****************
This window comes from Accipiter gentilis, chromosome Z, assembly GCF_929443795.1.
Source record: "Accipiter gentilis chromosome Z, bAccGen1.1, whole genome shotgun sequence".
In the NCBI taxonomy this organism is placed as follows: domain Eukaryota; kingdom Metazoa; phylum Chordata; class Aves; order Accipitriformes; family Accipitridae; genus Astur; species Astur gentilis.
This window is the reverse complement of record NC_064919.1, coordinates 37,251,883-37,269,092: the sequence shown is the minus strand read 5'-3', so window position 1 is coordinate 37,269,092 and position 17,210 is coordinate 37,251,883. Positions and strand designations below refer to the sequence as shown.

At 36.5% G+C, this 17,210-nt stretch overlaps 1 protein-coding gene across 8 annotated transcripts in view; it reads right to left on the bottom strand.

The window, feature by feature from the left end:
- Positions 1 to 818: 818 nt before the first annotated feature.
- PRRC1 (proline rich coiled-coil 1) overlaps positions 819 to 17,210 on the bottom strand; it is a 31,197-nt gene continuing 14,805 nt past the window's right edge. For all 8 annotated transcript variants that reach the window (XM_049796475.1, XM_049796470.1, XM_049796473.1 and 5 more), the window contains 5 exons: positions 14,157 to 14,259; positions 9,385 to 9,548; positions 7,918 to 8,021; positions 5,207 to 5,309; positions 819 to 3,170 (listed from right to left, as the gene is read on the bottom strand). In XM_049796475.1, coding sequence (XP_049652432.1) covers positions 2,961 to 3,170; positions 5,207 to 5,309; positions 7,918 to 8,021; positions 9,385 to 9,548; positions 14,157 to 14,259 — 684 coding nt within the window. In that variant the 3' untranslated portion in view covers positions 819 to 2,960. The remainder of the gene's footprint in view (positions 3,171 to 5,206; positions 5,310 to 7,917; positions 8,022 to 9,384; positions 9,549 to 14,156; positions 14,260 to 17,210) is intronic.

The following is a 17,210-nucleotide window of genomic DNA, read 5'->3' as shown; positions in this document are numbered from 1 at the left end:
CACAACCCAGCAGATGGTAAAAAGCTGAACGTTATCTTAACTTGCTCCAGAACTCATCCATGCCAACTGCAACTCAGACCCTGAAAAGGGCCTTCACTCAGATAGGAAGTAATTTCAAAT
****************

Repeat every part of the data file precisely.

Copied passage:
This window comes from Accipiter gentilis, chromosome Z, assembly GCF_929443795.1.
Source record: "Accipiter gentilis chromosome Z, bAccGen1.1, whole genome shotgun sequence".
In the NCBI taxonomy this organism is placed as follows: domain Eukaryota; kingdom Metazoa; phylum Chordata; class Aves; order Accipitriformes; family Accipitridae; genus Astur; species Astur gentilis.
This window is the reverse complement of record NC_064919.1, coordinates 37,251,883-37,269,092: the sequence shown is the minus strand read 5'-3', so window position 1 is coordinate 37,269,092 and position 17,210 is coordinate 37,251,883. Positions and strand designations below refer to the sequence as shown.

At 36.5% G+C, this 17,210-nt stretch overlaps 1 protein-coding gene across 8 annotated transcripts in view; it reads right to left on the bottom strand.

The window, feature by feature from the left end:
- Positions 1 to 818: 818 nt before the first annotated feature.
- PRRC1 (proline rich coiled-coil 1) overlaps positions 819 to 17,210 on the bottom strand; it is a 31,197-nt gene continuing 14,805 nt past the window's right edge. For all 8 annotated transcript variants that reach the window (XM_049796475.1, XM_049796470.1, XM_049796473.1 and 5 more), the window contains 5 exons: positions 14,157 to 14,259; positions 9,385 to 9,548; positions 7,918 to 8,021; positions 5,207 to 5,309; positions 819 to 3,170 (listed from right to left, as the gene is read on the bottom strand). In XM_049796475.1, coding sequence (XP_049652432.1) covers positions 2,961 to 3,170; positions 5,207 to 5,309; positions 7,918 to 8,021; positions 9,385 to 9,548; positions 14,157 to 14,259 — 684 coding nt within the window. In that variant the 3' untranslated portion in view covers positions 819 to 2,960. The remainder of the gene's footprint in view (positions 3,171 to 5,206; positions 5,310 to 7,917; positions 8,022 to 9,384; positions 9,549 to 14,156; positions 14,260 to 17,210) is intronic.

The following is a 17,210-nucleotide window of genomic DNA, read 5'->3' as shown; positions in this document are numbered from 1 at the left end:
CACAACCCAGCAGATGGTAAAAAGCTGAACGTTATCTTAACTTGCTCCAGAACTCATCCATGCCAACTGCAACTCAGACCCTGAAAAGGGCCTTCACTCAGATAGGAAGTAATTTCAAAT